March 9, 2018

12 Rules for Life by Jordan B. Peterson

March 9, 2018

I picked up a copy of the currently best selling book in Canada and America (the #2 best selling book on Amazon right now) because there is an entire treatise on the male-female paradigm within Peterson’s mind.

Right now he has captured the hearts and minds of millions of men as the cultural rug of sexuality has been swiped from beneath our feet, leaving tens of millions in an abysmal panic at the resultant chaos.

Peterson’s rules come right on time. “A word fitly spoken is like apples of gold in a setting of silver” (Proverbs 25:11) describes it well. But it is more like a hasty retreat from abstract postmodernism into the comfort of rules. What is glaringly absent from the pages is anything regarding the practice of wisdom. Life circumstances and experiences cannot be judged by mere rules. God wants us to judge and decide based on wisdom which only comes from him.

The sabbath is for man, not man for the sabbath. He was made to (as is redeemed by Christ to) learn wisdom, judgement discernment, and discretion.

“The beginning of wisdom is this: Get wisdom, and whatever you get, get insight.” (Proverbs 4:7)

I really wanted to know what Peterson meant by saying he was a Christian (on a Steven Crowder interview) and this book really brings it out. Peterson mates ancient Taoist ideas (the yin-yang) with evolutionary biology and mates that with psychology and then mates that with Genesis 2 and 3. The resulting mix is bizarre for any orthodox Christian.

12 Rules for Life actually reads like a commentary on Genesis 2 and 3 and other scriptures including sayings of Christ. As a “commentary” though you will find no resemblance to any of the known and time-tested commentaries of the Church over the last two millennia.

As intelligent as Peterson is and as close as he seems to be to the right track, within a span of a few pages of this book I am left with a piecemeal of sweeping speculations and assumptions that are impossible to make sense of:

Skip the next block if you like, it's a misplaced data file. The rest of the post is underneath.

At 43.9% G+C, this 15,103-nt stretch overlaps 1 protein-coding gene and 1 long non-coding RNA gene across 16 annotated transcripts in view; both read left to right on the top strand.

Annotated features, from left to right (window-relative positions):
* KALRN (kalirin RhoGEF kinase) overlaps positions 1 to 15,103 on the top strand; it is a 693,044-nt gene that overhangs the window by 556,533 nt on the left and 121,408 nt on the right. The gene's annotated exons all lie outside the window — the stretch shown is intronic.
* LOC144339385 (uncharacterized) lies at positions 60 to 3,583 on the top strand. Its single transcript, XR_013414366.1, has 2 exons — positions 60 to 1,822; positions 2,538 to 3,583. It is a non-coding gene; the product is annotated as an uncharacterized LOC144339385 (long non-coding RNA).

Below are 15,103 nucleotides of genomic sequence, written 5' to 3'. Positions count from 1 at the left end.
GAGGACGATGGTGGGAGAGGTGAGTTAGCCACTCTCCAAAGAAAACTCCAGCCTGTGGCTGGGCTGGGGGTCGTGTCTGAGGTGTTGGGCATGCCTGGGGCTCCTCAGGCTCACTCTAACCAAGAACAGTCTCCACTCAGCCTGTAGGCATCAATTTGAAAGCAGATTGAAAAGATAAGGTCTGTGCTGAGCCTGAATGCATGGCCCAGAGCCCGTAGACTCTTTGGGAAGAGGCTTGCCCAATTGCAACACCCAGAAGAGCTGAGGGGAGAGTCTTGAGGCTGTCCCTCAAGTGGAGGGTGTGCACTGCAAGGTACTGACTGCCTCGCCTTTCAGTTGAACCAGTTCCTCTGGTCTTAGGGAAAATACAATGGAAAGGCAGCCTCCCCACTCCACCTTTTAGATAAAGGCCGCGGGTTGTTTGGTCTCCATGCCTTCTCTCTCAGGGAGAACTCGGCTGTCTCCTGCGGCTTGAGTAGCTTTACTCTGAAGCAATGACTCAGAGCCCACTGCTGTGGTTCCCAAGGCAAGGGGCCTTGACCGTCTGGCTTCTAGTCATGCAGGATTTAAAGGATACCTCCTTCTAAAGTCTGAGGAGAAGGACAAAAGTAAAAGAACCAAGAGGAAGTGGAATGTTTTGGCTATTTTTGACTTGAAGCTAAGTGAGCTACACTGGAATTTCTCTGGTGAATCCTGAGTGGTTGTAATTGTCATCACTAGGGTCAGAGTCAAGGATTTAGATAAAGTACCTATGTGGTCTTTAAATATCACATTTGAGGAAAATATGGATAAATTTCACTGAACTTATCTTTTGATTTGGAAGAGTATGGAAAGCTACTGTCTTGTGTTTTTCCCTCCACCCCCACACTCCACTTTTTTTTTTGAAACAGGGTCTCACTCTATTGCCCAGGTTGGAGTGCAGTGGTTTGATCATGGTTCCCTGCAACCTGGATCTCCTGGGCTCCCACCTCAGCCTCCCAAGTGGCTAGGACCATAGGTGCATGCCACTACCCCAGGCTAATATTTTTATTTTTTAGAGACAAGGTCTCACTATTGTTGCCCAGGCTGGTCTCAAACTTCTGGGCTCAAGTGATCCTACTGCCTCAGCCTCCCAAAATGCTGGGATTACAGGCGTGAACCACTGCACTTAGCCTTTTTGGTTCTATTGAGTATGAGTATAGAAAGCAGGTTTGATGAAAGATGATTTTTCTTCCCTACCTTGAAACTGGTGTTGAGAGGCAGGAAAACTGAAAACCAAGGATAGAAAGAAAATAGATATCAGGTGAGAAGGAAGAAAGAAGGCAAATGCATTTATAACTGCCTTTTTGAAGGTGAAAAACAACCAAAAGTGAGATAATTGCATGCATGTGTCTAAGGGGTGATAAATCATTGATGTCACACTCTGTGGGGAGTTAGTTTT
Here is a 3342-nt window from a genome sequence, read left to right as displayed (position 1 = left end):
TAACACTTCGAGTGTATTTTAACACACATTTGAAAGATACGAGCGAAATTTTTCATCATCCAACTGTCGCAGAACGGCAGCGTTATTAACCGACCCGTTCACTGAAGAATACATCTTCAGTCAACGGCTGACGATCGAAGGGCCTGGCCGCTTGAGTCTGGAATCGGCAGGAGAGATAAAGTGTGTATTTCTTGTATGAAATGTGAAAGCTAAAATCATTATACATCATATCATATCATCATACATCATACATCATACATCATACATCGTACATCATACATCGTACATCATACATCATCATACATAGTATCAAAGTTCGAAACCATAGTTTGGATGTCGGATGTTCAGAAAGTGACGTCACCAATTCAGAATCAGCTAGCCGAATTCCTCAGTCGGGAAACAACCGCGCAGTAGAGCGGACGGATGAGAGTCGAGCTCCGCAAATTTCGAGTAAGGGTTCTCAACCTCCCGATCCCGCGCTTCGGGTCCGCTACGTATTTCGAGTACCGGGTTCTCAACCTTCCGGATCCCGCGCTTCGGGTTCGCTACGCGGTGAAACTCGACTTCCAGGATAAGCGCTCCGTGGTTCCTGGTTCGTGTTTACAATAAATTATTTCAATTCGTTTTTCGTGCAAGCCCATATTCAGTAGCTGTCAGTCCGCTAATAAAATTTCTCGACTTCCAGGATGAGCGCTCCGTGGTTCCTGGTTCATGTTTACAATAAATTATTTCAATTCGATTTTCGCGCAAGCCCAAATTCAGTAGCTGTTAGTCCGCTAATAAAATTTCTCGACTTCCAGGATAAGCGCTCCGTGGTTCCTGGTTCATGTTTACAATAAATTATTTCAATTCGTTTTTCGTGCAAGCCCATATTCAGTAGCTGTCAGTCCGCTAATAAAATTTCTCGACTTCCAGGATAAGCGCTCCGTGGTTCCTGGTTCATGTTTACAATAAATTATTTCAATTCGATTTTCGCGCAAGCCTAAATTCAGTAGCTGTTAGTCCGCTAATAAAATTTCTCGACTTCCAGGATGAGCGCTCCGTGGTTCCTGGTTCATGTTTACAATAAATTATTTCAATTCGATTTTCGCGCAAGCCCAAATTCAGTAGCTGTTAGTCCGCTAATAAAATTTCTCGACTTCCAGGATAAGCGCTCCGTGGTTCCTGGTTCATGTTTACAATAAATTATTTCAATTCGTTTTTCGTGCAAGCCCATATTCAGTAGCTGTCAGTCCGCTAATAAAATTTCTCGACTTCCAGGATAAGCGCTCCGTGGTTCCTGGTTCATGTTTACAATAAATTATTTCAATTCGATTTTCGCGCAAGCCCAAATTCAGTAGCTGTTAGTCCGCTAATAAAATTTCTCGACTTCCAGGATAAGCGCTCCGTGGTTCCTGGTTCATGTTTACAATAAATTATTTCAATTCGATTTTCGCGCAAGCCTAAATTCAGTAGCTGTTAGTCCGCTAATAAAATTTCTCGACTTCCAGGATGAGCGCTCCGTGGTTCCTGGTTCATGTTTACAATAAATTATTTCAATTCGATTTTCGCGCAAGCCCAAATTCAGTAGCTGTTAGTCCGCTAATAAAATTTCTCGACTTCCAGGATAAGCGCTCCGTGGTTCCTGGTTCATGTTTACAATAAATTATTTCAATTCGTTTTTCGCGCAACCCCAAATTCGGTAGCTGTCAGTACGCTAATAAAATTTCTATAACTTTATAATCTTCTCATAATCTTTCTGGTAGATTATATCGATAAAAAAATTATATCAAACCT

1. The universe is a yin-yang of chaos and order. Order represents masculine and chaos represents feminine.
  2. We ought to have one foot in each in order achieve balance, i.e. the middle path (very similar to Buddhist teaching)
  3. The serpent (Satan) in the garden is symbolic of chaos

This is obviously in contrast to the orthodox Christian understanding that sin does not have anything to do with the feminine but has everything to do with rebellion to God’s will which includes the masculine and feminine. Reality does not consist of two opposing, abstract, nameless forces. This is abstract thinking and the Hebrew language is concrete, based on the five senses of the physical body. In Genesis 13:9 we learn of the first uses in scripture of “left” vs. “right” which are abstract Greek and English words.

Is not the whole land before you? Separate yourself from me. If you take the left hand, then I will go to the right, or if you take the right hand, then I will go to the left.”  (Genesis 13:9)

Here the Hebrew is yamin which means “right hand” and semol which means “left hand“.

The first mention of “love”, an abstract English word, in the Bible is in Genesis 22:2:

He said, “Take your son, your only son Isaac, whom you love… (Genesis 22:2)

The word for love is ahav. It stems from a two-letter root word (h-v) meaning “give” or “gift.” In Ancient Hebrew pictograph it conveys a concrete image of providing for one’s family:

Ancient Hebrew: The pictograph represents one who is looking at a great sight with his hands raised as when saying behold. The is a representation of the tent or house. Combined, these pictures mean “look toward the house” or “provide for the family.” (Hebrew Lexicon of the Torah)

This understanding is what gave Hebrews (and modern day Jews) solid definition of what it means to “love your neighbor”. Treat them like family. No one ever questioned Jesus on what that meant. What they did question Jesus on was who the neighbor was. Hebrew communication was 100% concrete.

The universe is a cosmic dance between a Builder and his building material. All material is his. All of it is good and the more developed it is, the more work that goes into it, the better it gets –“very good” (Genesis 1:31).

Peterson sees order as being “surrounded” by chaos. God is not surrounded by evil, although Jesus does speak of an “outer darkness” (Matthew 8:12, 22:13, 25:30). Evil is not a self-existent thing. Evil exists only in our minds, hence, the tree of the knowledge of good and evil. There was and is no Star Wars tree of the forces of good and evil. Peterson is stuck in a linear, Western mode of thinking in which there is no beginning and no end. For him chaos and order are open-ended things.

Truth, Jesus, says there is a beginning and there is an end. He is that beginning and end. Hebrew thought is circuitous. Jesus as the way, truth, and life means the path of truth and life is circuitous, a closed circuit (Revelation 1:8, 22:13). Psalm 139:24 calls it The Everlasting Way (Hebrew derek olam).





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